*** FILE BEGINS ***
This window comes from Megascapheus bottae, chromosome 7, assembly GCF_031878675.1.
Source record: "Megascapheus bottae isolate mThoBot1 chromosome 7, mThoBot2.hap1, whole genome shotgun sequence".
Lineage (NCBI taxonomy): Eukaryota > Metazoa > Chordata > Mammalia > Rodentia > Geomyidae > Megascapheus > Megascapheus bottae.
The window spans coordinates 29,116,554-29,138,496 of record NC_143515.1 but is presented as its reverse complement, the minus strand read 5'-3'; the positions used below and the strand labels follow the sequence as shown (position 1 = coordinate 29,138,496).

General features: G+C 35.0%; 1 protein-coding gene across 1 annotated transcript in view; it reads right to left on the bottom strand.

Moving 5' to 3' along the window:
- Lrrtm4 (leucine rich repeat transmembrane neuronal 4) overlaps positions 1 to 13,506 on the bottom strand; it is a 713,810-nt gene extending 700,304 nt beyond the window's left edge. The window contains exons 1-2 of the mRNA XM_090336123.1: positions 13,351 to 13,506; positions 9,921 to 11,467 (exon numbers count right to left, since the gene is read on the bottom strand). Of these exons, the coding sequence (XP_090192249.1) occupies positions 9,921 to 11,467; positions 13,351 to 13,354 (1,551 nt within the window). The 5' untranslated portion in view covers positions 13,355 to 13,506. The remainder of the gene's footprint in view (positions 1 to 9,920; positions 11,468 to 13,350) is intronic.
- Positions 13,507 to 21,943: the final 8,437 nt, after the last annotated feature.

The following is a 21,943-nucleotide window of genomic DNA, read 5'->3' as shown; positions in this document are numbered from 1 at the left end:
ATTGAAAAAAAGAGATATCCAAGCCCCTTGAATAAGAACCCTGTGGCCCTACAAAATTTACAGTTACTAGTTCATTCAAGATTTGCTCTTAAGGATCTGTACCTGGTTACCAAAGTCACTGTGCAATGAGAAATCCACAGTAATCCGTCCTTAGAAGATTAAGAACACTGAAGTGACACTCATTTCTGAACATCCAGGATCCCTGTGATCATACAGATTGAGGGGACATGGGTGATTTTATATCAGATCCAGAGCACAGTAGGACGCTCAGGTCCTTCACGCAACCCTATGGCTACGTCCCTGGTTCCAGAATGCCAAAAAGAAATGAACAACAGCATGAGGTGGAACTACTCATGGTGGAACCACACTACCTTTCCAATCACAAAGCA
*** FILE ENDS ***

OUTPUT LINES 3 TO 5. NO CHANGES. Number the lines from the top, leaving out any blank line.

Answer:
Lineage (NCBI taxonomy): Eukaryota > Metazoa > Chordata > Mammalia > Rodentia > Geomyidae > Megascapheus > Megascapheus bottae.
The window spans coordinates 29,116,554-29,138,496 of record NC_143515.1 but is presented as its reverse complement, the minus strand read 5'-3'; the positions used below and the strand labels follow the sequence as shown (position 1 = coordinate 29,138,496).

General features: G+C 35.0%; 1 protein-coding gene across 1 annotated transcript in view; it reads right to left on the bottom strand.